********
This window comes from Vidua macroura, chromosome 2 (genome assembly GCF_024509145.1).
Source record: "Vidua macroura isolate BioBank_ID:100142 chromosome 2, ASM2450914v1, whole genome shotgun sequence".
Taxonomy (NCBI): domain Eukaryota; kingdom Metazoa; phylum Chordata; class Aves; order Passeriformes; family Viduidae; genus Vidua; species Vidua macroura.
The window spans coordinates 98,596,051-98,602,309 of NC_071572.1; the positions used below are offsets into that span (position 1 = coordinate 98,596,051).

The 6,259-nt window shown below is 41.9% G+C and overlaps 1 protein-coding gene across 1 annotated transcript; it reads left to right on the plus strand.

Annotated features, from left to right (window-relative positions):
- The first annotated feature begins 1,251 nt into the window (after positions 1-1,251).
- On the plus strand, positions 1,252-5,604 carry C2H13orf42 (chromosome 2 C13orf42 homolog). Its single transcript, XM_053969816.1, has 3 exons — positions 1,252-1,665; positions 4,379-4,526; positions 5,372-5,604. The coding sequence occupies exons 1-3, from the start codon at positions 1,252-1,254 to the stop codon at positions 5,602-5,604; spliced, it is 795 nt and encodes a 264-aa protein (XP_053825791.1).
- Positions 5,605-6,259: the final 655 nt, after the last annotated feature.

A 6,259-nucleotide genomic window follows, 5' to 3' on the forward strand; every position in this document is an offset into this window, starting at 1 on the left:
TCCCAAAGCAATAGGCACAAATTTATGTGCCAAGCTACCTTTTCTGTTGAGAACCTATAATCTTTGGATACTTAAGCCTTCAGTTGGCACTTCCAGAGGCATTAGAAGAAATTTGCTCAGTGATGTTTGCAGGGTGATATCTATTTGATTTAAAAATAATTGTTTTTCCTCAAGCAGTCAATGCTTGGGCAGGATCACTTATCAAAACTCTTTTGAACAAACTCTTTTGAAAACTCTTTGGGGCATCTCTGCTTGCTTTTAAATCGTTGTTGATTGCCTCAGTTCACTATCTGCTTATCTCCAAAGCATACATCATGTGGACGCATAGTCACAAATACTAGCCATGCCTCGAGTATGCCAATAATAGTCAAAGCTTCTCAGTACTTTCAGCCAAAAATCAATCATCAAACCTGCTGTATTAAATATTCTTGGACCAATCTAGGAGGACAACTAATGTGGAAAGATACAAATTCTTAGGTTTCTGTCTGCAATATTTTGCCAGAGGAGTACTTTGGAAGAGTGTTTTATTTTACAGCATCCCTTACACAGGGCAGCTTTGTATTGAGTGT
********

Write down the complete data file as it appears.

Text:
This window comes from Vidua macroura, chromosome 2 (genome assembly GCF_024509145.1).
Source record: "Vidua macroura isolate BioBank_ID:100142 chromosome 2, ASM2450914v1, whole genome shotgun sequence".
Taxonomy (NCBI): domain Eukaryota; kingdom Metazoa; phylum Chordata; class Aves; order Passeriformes; family Viduidae; genus Vidua; species Vidua macroura.
The window spans coordinates 98,596,051-98,602,309 of NC_071572.1; the positions used below are offsets into that span (position 1 = coordinate 98,596,051).

The 6,259-nt window shown below is 41.9% G+C and overlaps 1 protein-coding gene across 1 annotated transcript; it reads left to right on the plus strand.

Annotated features, from left to right (window-relative positions):
- The first annotated feature begins 1,251 nt into the window (after positions 1-1,251).
- On the plus strand, positions 1,252-5,604 carry C2H13orf42 (chromosome 2 C13orf42 homolog). Its single transcript, XM_053969816.1, has 3 exons — positions 1,252-1,665; positions 4,379-4,526; positions 5,372-5,604. The coding sequence occupies exons 1-3, from the start codon at positions 1,252-1,254 to the stop codon at positions 5,602-5,604; spliced, it is 795 nt and encodes a 264-aa protein (XP_053825791.1).
- Positions 5,605-6,259: the final 655 nt, after the last annotated feature.

A 6,259-nucleotide genomic window follows, 5' to 3' on the forward strand; every position in this document is an offset into this window, starting at 1 on the left:
TCCCAAAGCAATAGGCACAAATTTATGTGCCAAGCTACCTTTTCTGTTGAGAACCTATAATCTTTGGATACTTAAGCCTTCAGTTGGCACTTCCAGAGGCATTAGAAGAAATTTGCTCAGTGATGTTTGCAGGGTGATATCTATTTGATTTAAAAATAATTGTTTTTCCTCAAGCAGTCAATGCTTGGGCAGGATCACTTATCAAAACTCTTTTGAACAAACTCTTTTGAAAACTCTTTGGGGCATCTCTGCTTGCTTTTAAATCGTTGTTGATTGCCTCAGTTCACTATCTGCTTATCTCCAAAGCATACATCATGTGGACGCATAGTCACAAATACTAGCCATGCCTCGAGTATGCCAATAATAGTCAAAGCTTCTCAGTACTTTCAGCCAAAAATCAATCATCAAACCTGCTGTATTAAATATTCTTGGACCAATCTAGGAGGACAACTAATGTGGAAAGATACAAATTCTTAGGTTTCTGTCTGCAATATTTTGCCAGAGGAGTACTTTGGAAGAGTGTTTTATTTTACAGCATCCCTTACACAGGGCAGCTTTGTATTGAGTGT